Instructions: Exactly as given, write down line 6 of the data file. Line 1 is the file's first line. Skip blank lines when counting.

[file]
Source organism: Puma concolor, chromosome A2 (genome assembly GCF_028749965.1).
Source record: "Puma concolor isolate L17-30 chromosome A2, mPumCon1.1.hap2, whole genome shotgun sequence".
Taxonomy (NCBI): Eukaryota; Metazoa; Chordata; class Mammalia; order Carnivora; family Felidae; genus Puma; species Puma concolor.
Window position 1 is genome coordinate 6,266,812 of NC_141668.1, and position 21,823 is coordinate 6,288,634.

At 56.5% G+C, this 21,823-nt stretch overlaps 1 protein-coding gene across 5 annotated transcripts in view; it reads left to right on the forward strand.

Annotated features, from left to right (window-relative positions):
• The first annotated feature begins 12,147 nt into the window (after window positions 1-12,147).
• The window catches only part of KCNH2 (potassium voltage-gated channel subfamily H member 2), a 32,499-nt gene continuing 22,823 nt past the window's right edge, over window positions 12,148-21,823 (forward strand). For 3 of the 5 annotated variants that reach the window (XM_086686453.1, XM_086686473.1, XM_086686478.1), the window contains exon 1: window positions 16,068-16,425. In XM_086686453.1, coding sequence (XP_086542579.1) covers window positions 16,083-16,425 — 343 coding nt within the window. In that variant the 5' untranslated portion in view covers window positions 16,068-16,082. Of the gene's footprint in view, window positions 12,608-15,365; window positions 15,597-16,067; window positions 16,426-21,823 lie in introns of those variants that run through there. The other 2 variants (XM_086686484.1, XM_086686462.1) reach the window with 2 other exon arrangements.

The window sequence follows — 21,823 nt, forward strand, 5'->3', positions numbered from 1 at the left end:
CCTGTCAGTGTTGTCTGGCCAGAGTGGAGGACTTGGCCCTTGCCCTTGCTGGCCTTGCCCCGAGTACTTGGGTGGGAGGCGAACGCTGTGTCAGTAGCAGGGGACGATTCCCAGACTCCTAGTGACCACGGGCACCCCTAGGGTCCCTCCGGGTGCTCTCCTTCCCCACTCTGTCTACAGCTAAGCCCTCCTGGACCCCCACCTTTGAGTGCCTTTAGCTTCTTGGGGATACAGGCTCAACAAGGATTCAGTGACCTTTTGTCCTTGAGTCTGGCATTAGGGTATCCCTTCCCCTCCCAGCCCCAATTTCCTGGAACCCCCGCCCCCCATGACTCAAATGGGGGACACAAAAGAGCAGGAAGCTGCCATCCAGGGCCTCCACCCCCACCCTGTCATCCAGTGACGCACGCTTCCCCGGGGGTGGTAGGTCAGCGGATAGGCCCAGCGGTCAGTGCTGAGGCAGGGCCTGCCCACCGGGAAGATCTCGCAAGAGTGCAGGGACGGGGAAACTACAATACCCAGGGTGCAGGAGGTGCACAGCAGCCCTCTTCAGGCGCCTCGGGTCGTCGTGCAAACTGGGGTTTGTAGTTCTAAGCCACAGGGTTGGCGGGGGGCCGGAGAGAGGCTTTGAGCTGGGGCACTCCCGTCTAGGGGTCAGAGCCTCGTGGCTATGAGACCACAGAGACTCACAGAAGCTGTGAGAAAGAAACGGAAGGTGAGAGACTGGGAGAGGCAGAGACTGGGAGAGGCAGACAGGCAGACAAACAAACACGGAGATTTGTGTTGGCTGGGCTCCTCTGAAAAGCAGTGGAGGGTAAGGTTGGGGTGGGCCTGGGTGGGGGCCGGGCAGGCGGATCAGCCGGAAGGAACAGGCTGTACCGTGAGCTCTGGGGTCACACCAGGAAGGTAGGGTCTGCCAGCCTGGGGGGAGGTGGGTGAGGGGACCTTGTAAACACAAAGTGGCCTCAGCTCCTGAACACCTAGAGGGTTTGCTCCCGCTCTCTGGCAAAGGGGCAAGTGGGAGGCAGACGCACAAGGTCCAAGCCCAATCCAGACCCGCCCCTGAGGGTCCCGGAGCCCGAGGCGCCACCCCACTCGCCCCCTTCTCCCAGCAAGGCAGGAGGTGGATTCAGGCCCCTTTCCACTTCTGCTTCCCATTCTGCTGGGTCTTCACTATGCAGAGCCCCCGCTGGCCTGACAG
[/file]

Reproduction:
Annotated features, from left to right (window-relative positions):